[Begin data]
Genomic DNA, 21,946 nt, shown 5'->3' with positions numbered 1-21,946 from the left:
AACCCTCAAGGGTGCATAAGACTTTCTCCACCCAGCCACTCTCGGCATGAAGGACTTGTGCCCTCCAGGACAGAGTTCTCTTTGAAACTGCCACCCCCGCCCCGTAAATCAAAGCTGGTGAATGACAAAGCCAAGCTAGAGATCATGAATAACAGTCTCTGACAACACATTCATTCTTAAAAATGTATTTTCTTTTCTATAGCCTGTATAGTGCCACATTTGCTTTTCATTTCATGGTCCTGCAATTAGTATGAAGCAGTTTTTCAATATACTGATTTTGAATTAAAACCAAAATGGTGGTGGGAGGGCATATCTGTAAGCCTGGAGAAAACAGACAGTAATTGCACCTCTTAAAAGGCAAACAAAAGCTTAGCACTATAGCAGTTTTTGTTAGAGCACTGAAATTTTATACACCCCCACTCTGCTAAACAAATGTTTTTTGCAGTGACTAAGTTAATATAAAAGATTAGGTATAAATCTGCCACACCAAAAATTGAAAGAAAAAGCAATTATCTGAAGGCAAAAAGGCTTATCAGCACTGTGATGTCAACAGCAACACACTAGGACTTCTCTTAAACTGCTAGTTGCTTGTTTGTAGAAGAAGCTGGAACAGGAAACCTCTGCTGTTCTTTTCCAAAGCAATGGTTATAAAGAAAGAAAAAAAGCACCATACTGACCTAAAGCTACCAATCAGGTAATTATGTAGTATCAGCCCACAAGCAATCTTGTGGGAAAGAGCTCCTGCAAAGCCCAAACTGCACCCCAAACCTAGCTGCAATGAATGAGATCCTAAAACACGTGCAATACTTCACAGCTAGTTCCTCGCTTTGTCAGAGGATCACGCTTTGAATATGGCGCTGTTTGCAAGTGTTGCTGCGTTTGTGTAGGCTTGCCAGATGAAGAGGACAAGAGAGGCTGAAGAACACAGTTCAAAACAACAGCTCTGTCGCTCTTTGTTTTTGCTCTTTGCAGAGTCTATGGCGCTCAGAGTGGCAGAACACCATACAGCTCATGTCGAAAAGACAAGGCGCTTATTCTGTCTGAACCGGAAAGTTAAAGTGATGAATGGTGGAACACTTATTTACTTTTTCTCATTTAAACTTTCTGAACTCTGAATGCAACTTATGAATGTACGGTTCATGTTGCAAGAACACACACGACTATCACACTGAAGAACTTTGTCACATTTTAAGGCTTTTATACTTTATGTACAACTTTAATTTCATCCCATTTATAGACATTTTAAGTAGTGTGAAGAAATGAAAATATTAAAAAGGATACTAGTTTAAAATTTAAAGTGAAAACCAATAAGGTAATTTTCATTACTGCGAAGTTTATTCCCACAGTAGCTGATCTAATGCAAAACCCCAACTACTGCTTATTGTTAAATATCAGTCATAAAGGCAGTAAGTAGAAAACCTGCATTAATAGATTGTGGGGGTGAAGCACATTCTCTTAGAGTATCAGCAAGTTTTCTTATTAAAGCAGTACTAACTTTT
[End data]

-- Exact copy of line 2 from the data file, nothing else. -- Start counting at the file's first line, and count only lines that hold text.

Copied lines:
AACCCTCAAGGGTGCATAAGACTTTCTCCACCCAGCCACTCTCGGCATGAAGGACTTGTGCCCTCCAGGACAGAGTTCTCTTTGAAACTGCCACCCCCGCCCCGTAAATCAAAGCTGGTGAATGACAAAGCCAAGCTAGAGATCATGAATAACAGTCTCTGACAACACATTCATTCTTAAAAATGTATTTTCTTTTCTATAGCCTGTATAGTGCCACATTTGCTTTTCATTTCATGGTCCTGCAATTAGTATGAAGCAGTTTTTCAATATACTGATTTTGAATTAAAACCAAAATGGTGGTGGGAGGGCATATCTGTAAGCCTGGAGAAAACAGACAGTAATTGCACCTCTTAAAAGGCAAACAAAAGCTTAGCACTATAGCAGTTTTTGTTAGAGCACTGAAATTTTATACACCCCCACTCTGCTAAACAAATGTTTTTTGCAGTGACTAAGTTAATATAAAAGATTAGGTATAAATCTGCCACACCAAAAATTGAAAGAAAAAGCAATTATCTGAAGGCAAAAAGGCTTATCAGCACTGTGATGTCAACAGCAACACACTAGGACTTCTCTTAAACTGCTAGTTGCTTGTTTGTAGAAGAAGCTGGAACAGGAAACCTCTGCTGTTCTTTTCCAAAGCAATGGTTATAAAGAAAGAAAAAAAGCACCATACTGACCTAAAGCTACCAATCAGGTAATTATGTAGTATCAGCCCACAAGCAATCTTGTGGGAAAGAGCTCCTGCAAAGCCCAAACTGCACCCCAAACCTAGCTGCAATGAATGAGATCCTAAAACACGTGCAATACTTCACAGCTAGTTCCTCGCTTTGTCAGAGGATCACGCTTTGAATATGGCGCTGTTTGCAAGTGTTGCTGCGTTTGTGTAGGCTTGCCAGATGAAGAGGACAAGAGAGGCTGAAGAACACAGTTCAAAACAACAGCTCTGTCGCTCTTTGTTTTTGCTCTTTGCAGAGTCTATGGCGCTCAGAGTGGCAGAACACCATACAGCTCATGTCGAAAAGACAAGGCGCTTATTCTGTCTGAACCGGAAAGTTAAAGTGATGAATGGTGGAACACTTATTTACTTTTTCTCATTTAAACTTTCTGAACTCTGAATGCAACTTATGAATGTACGGTTCATGTTGCAAGAACACACACGACTATCACACTGAAGAACTTTGTCACATTTTAAGGCTTTTATACTTTATGTACAACTTTAATTTCATCCCATTTATAGACATTTTAAGTAGTGTGAAGAAATGAAAATATTAAAAAGGATACTAGTTTAAAATTTAAAGTGAAAACCAATAAGGTAATTTTCATTACTGCGAAGTTTATTCCCACAGTAGCTGATCTAATGCAAAACCCCAACTACTGCTTATTGTTAAATATCAGTCATAAAGGCAGTAAGTAGAAAACCTGCATTAATAGATTGTGGGGGTGAAGCACATTCTCTTAGAGTATCAGCAAGTTTTCTTATTAAAGCAGTACTAACTTTT